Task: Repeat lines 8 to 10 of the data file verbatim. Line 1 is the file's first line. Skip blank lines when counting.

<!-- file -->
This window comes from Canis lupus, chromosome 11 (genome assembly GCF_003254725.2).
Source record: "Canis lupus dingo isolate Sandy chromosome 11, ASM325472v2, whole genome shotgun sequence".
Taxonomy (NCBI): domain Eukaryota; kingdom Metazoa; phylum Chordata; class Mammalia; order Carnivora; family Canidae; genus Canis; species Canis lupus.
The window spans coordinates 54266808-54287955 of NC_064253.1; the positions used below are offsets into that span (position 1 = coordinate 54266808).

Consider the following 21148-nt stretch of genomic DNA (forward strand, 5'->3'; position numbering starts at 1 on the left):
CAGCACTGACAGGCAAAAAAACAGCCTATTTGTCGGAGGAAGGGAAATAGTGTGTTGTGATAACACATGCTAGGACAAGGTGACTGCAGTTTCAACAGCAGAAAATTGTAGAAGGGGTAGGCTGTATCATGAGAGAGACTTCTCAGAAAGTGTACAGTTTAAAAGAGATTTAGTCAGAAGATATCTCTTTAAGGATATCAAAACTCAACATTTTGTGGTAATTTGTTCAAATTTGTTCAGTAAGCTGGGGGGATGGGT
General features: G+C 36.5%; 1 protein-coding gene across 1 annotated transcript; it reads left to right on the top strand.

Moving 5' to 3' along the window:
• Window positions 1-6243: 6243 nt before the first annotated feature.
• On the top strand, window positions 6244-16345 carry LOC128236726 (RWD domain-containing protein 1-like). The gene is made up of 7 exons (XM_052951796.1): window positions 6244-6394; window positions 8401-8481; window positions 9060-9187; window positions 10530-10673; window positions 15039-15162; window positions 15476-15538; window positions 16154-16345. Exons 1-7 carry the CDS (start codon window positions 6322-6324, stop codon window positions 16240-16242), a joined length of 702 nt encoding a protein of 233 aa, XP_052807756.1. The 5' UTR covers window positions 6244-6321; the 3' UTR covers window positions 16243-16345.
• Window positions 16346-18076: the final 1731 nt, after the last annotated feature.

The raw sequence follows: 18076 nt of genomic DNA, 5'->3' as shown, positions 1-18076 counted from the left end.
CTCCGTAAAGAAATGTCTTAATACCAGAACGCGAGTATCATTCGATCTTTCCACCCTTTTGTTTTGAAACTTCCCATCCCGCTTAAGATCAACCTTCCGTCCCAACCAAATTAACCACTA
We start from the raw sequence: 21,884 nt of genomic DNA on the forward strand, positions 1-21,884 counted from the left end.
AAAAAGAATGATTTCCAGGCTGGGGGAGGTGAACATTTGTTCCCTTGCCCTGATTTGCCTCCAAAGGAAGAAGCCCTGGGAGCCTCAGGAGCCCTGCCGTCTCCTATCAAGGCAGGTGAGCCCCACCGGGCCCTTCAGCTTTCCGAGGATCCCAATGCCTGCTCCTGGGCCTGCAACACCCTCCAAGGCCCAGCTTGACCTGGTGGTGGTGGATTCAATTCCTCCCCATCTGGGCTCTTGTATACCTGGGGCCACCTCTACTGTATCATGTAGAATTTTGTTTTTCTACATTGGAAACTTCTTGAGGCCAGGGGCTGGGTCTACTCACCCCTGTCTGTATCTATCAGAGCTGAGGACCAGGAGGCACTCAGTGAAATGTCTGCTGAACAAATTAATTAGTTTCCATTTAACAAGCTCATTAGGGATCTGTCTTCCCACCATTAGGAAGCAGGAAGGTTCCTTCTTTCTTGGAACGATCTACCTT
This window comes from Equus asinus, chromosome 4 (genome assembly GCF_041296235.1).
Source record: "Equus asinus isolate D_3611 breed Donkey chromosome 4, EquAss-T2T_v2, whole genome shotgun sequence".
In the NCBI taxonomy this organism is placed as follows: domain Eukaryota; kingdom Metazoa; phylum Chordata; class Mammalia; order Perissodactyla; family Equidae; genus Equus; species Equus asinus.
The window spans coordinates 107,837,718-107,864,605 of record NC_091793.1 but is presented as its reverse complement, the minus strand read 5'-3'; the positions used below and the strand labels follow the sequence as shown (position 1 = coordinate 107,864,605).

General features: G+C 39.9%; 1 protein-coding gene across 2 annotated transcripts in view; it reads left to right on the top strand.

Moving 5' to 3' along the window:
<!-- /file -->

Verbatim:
Moving 5' to 3' along the window:
• Window positions 1-6243: 6243 nt before the first annotated feature.
• On the top strand, window positions 6244-16345 carry LOC128236726 (RWD domain-containing protein 1-like). The gene is made up of 7 exons (XM_052951796.1): window positions 6244-6394; window positions 8401-8481; window positions 9060-9187; window positions 10530-10673; window positions 15039-15162; window positions 15476-15538; window positions 16154-16345. Exons 1-7 carry the CDS (start codon window positions 6322-6324, stop codon window positions 16240-16242), a joined length of 702 nt encoding a protein of 233 aa, XP_052807756.1. The 5' UTR covers window positions 6244-6321; the 3' UTR covers window positions 16243-16345.